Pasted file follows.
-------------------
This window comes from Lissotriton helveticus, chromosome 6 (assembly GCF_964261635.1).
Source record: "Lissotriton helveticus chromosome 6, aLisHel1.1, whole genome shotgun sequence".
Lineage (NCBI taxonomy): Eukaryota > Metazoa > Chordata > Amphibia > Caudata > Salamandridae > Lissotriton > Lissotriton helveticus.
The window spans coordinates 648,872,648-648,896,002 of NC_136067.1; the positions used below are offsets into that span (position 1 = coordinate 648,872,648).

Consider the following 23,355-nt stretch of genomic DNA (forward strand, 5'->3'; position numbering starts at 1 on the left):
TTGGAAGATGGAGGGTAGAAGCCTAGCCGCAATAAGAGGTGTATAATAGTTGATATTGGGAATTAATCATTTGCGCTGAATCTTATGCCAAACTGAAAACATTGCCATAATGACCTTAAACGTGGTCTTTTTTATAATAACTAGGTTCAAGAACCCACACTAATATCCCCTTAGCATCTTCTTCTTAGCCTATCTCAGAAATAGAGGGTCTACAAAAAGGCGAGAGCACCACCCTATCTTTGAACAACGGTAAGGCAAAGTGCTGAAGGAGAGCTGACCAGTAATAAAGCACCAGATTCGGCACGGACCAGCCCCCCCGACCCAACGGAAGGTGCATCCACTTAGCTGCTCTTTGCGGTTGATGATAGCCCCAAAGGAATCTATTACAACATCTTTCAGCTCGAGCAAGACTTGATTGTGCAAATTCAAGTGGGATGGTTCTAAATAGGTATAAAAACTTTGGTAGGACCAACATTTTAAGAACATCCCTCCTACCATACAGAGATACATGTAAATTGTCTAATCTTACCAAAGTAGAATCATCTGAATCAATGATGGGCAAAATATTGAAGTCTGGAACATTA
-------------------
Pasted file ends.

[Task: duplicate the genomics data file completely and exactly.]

This window comes from Lissotriton helveticus, chromosome 6 (assembly GCF_964261635.1).
Source record: "Lissotriton helveticus chromosome 6, aLisHel1.1, whole genome shotgun sequence".
Lineage (NCBI taxonomy): Eukaryota > Metazoa > Chordata > Amphibia > Caudata > Salamandridae > Lissotriton > Lissotriton helveticus.
The window spans coordinates 648,872,648-648,896,002 of NC_136067.1; the positions used below are offsets into that span (position 1 = coordinate 648,872,648).

Consider the following 23,355-nt stretch of genomic DNA (forward strand, 5'->3'; position numbering starts at 1 on the left):
TTGGAAGATGGAGGGTAGAAGCCTAGCCGCAATAAGAGGTGTATAATAGTTGATATTGGGAATTAATCATTTGCGCTGAATCTTATGCCAAACTGAAAACATTGCCATAATGACCTTAAACGTGGTCTTTTTTATAATAACTAGGTTCAAGAACCCACACTAATATCCCCTTAGCATCTTCTTCTTAGCCTATCTCAGAAATAGAGGGTCTACAAAAAGGCGAGAGCACCACCCTATCTTTGAACAACGGTAAGGCAAAGTGCTGAAGGAGAGCTGACCAGTAATAAAGCACCAGATTCGGCACGGACCAGCCCCCCCGACCCAACGGAAGGTGCATCCACTTAGCTGCTCTTTGCGGTTGATGATAGCCCCAAAGGAATCTATTACAACATCTTTCAGCTCGAGCAAGACTTGATTGTGCAAATTCAAGTGGGATGGTTCTAAATAGGTATAAAAACTTTGGTAGGACCAACATTTTAAGAACATCCCTCCTACCATACAGAGATACATGTAAATTGTCTAATCTTACCAAAGTAGAATCATCTGAATCAATGATGGGCAAAATATTGAAGTCTGGAACATTA